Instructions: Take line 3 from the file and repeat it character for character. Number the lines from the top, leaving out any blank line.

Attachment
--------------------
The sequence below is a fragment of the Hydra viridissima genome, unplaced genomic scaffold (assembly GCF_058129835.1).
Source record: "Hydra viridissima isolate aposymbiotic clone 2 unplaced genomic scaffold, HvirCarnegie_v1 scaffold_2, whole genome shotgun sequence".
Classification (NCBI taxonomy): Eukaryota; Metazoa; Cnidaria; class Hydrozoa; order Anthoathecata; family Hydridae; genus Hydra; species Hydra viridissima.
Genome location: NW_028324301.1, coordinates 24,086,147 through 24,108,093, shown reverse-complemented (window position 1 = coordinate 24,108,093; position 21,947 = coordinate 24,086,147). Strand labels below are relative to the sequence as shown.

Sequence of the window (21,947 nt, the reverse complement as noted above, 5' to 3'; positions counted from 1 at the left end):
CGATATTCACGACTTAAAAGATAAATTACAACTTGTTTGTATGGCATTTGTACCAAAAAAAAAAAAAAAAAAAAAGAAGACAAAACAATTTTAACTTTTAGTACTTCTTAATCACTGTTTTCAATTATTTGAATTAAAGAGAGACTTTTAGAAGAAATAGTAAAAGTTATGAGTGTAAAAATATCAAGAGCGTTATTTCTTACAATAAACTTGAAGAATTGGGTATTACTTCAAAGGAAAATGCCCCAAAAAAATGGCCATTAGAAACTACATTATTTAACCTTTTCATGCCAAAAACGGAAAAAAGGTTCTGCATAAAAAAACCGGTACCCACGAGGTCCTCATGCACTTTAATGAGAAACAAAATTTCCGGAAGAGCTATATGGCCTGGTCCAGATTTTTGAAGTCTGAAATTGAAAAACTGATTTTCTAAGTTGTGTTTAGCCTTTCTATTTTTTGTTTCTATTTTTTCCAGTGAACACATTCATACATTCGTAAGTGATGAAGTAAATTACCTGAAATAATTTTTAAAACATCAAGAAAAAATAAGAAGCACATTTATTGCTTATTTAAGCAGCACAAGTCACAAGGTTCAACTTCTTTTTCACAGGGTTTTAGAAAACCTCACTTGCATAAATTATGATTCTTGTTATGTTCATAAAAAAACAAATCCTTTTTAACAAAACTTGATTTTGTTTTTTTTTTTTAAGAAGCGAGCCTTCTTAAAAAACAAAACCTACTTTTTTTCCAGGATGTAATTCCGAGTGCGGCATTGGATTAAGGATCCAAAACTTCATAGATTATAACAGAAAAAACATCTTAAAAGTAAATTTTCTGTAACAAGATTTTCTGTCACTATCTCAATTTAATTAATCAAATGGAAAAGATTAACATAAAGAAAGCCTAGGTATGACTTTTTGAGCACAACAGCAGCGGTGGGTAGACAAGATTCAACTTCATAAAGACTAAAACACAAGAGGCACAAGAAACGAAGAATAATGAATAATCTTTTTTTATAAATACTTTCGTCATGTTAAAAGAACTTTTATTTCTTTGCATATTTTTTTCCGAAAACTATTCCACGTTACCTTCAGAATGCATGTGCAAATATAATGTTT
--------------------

Classification (NCBI taxonomy): Eukaryota; Metazoa; Cnidaria; class Hydrozoa; order Anthoathecata; family Hydridae; genus Hydra; species Hydra viridissima.